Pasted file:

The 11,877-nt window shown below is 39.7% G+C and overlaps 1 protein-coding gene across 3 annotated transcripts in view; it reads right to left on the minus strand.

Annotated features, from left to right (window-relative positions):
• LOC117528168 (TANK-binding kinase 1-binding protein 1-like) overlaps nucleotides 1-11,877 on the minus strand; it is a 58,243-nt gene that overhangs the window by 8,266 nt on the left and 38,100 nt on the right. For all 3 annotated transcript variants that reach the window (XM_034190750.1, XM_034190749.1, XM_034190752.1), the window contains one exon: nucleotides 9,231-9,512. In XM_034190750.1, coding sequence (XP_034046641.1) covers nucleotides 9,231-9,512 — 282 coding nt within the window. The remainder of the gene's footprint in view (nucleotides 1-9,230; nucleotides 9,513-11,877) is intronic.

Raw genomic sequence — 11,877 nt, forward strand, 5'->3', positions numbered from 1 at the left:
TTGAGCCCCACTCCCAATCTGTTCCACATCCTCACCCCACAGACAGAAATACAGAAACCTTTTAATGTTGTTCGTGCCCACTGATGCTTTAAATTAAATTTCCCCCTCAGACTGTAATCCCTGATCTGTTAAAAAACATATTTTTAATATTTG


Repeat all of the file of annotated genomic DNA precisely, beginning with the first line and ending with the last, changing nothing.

The 11,877-nt window shown below is 39.7% G+C and overlaps 1 protein-coding gene across 3 annotated transcripts in view; it reads right to left on the minus strand.

Annotated features, from left to right (window-relative positions):
• LOC117528168 (TANK-binding kinase 1-binding protein 1-like) overlaps nucleotides 1-11,877 on the minus strand; it is a 58,243-nt gene that overhangs the window by 8,266 nt on the left and 38,100 nt on the right. For all 3 annotated transcript variants that reach the window (XM_034190750.1, XM_034190749.1, XM_034190752.1), the window contains one exon: nucleotides 9,231-9,512. In XM_034190750.1, coding sequence (XP_034046641.1) covers nucleotides 9,231-9,512 — 282 coding nt within the window. The remainder of the gene's footprint in view (nucleotides 1-9,230; nucleotides 9,513-11,877) is intronic.

Raw genomic sequence — 11,877 nt, forward strand, 5'->3', positions numbered from 1 at the left:
TTGAGCCCCACTCCCAATCTGTTCCACATCCTCACCCCACAGACAGAAATACAGAAACCTTTTAATGTTGTTCGTGCCCACTGATGCTTTAAATTAAATTTCCCCCTCAGACTGTAATCCCTGATCTGTTAAAAAACATATTTTTAATATTTG